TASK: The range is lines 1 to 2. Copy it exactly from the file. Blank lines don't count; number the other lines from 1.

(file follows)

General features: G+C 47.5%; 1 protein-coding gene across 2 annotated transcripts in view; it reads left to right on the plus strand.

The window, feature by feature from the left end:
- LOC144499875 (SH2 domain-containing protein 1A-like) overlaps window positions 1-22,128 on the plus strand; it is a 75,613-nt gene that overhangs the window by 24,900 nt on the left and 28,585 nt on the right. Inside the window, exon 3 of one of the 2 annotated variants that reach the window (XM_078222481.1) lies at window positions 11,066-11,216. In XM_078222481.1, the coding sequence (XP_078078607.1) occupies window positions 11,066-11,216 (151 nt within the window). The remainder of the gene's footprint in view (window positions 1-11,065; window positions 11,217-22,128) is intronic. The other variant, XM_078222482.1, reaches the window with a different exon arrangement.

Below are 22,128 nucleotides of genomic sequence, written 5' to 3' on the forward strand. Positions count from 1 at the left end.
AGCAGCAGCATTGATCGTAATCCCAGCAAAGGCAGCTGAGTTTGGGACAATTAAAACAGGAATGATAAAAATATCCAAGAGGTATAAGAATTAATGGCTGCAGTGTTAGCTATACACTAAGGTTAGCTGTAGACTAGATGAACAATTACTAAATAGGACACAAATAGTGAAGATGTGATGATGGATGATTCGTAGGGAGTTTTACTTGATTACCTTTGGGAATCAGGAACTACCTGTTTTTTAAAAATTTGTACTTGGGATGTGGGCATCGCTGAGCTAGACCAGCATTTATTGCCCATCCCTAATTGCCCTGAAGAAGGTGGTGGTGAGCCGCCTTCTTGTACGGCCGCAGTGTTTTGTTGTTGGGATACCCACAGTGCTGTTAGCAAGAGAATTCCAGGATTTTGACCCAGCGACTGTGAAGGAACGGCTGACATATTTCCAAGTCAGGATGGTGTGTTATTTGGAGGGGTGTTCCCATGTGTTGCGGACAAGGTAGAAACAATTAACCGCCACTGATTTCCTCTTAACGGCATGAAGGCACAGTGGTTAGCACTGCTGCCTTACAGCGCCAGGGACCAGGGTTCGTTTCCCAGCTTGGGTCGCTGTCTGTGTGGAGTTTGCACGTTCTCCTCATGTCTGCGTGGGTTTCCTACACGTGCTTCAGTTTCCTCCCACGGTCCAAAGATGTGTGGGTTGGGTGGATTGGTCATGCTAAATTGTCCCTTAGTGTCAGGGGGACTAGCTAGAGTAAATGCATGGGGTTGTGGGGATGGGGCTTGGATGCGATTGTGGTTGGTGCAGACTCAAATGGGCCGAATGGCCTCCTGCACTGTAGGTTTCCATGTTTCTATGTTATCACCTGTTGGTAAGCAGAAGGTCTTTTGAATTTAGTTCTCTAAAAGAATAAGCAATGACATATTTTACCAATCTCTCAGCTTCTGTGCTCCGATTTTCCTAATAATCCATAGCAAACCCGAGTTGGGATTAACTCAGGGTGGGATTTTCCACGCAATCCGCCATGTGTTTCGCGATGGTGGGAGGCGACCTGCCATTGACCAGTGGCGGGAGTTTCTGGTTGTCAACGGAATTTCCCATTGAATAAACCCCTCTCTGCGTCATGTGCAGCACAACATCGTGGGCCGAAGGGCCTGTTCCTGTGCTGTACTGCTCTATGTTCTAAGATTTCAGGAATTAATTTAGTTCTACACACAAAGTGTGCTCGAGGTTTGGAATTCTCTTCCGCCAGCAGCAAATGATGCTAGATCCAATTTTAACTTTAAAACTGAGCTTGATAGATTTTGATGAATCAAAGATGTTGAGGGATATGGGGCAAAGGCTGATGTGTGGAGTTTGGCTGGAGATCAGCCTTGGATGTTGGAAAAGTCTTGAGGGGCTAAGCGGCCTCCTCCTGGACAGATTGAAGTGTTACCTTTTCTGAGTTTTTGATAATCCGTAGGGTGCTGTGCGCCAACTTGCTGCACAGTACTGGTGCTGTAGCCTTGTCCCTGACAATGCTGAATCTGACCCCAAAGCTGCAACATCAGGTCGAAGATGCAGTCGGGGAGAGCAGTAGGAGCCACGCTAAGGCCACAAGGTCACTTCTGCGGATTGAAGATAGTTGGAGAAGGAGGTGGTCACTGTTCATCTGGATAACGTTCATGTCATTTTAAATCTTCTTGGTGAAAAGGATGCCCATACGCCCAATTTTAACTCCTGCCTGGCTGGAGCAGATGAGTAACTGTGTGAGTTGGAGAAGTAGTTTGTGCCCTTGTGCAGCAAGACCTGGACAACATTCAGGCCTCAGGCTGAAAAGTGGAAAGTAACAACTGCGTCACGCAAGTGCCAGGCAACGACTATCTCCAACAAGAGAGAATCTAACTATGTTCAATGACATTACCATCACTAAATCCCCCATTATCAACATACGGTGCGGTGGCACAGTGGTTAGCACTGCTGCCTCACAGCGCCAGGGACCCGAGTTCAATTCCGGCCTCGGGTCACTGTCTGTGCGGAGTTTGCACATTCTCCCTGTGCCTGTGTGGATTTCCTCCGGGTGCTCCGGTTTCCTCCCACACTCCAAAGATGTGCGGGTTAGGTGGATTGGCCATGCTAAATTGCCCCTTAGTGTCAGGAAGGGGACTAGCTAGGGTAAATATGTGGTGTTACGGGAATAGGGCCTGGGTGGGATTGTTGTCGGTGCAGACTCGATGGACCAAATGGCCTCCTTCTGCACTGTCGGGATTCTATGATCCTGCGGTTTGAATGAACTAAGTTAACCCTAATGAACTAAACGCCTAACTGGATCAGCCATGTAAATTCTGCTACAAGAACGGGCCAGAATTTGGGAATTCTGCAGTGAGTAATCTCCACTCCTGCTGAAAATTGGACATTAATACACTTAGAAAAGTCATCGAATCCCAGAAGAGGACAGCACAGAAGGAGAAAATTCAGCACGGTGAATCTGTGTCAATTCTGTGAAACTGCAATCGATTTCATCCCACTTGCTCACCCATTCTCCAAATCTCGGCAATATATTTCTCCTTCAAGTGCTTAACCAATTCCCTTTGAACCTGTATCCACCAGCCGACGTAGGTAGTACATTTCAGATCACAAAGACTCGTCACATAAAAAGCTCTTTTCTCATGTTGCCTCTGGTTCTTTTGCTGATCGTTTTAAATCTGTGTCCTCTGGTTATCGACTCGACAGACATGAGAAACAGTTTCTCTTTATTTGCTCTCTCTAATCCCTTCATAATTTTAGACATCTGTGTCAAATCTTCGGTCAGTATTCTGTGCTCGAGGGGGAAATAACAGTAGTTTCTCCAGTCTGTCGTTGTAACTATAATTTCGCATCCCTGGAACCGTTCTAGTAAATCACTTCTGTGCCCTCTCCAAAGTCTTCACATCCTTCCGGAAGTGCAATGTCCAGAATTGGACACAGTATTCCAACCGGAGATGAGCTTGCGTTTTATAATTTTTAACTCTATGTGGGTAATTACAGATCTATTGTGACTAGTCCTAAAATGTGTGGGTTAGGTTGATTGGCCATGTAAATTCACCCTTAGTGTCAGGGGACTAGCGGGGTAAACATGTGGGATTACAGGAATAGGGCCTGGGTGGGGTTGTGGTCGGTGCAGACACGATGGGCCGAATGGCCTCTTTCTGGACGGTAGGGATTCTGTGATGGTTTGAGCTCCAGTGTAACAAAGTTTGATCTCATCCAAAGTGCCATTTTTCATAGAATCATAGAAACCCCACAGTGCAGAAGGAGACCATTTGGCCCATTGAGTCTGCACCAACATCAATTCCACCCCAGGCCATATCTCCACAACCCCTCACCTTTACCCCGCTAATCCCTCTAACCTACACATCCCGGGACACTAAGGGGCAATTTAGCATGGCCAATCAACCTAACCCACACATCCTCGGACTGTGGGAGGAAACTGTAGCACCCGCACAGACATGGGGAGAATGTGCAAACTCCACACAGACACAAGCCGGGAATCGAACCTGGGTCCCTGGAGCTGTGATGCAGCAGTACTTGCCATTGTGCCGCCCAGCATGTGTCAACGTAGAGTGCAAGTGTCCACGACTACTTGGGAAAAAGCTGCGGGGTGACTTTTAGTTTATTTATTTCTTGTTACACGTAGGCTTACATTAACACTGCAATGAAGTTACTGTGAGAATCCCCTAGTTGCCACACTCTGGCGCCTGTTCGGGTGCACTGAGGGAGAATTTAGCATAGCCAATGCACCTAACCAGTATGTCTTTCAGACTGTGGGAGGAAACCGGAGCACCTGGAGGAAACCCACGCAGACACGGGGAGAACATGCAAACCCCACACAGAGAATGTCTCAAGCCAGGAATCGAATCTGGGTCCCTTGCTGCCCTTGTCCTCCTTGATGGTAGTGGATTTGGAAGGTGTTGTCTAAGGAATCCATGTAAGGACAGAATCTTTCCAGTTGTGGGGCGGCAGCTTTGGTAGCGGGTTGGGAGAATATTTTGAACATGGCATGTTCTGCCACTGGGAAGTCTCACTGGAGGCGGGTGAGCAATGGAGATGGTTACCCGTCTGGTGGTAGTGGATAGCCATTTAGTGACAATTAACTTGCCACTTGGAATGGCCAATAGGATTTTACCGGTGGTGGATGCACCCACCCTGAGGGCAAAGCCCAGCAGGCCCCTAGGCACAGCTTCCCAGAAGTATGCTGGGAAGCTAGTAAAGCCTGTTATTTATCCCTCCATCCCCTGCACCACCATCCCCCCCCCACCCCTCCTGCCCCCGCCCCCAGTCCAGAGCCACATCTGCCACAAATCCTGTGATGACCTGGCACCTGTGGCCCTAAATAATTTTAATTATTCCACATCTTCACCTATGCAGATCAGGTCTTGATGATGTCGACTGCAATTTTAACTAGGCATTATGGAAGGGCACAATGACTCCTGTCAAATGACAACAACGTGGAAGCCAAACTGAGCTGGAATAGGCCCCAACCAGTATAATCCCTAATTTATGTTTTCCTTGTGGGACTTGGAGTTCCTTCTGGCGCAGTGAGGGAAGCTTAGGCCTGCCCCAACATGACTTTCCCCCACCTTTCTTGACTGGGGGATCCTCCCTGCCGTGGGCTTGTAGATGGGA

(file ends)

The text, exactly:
General features: G+C 47.5%; 1 protein-coding gene across 2 annotated transcripts in view; it reads left to right on the plus strand.

The window, feature by feature from the left end: